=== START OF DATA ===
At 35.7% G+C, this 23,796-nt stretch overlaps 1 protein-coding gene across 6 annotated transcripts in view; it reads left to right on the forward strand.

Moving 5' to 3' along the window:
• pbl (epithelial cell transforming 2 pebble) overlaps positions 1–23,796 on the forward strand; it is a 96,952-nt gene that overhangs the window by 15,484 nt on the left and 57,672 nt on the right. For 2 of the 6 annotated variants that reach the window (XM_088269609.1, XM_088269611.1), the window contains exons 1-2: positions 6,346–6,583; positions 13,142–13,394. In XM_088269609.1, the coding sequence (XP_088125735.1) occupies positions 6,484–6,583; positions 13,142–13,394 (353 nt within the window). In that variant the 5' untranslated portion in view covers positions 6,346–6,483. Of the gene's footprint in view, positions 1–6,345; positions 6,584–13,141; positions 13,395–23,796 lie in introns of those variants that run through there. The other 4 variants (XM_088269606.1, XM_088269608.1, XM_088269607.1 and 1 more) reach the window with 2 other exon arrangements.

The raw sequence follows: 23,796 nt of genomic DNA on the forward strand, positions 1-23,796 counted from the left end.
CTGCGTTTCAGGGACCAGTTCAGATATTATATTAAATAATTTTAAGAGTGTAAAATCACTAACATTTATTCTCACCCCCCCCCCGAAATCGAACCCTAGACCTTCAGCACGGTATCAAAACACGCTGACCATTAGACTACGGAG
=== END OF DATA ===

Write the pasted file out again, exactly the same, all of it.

At 35.7% G+C, this 23,796-nt stretch overlaps 1 protein-coding gene across 6 annotated transcripts in view; it reads left to right on the forward strand.

Moving 5' to 3' along the window:
• pbl (epithelial cell transforming 2 pebble) overlaps positions 1–23,796 on the forward strand; it is a 96,952-nt gene that overhangs the window by 15,484 nt on the left and 57,672 nt on the right. For 2 of the 6 annotated variants that reach the window (XM_088269609.1, XM_088269611.1), the window contains exons 1-2: positions 6,346–6,583; positions 13,142–13,394. In XM_088269609.1, the coding sequence (XP_088125735.1) occupies positions 6,484–6,583; positions 13,142–13,394 (353 nt within the window). In that variant the 5' untranslated portion in view covers positions 6,346–6,483. Of the gene's footprint in view, positions 1–6,345; positions 6,584–13,141; positions 13,395–23,796 lie in introns of those variants that run through there. The other 4 variants (XM_088269606.1, XM_088269608.1, XM_088269607.1 and 1 more) reach the window with 2 other exon arrangements.

The raw sequence follows: 23,796 nt of genomic DNA on the forward strand, positions 1-23,796 counted from the left end.
CTGCGTTTCAGGGACCAGTTCAGATATTATATTAAATAATTTTAAGAGTGTAAAATCACTAACATTTATTCTCACCCCCCCCCCGAAATCGAACCCTAGACCTTCAGCACGGTATCAAAACACGCTGACCATTAGACTACGGAG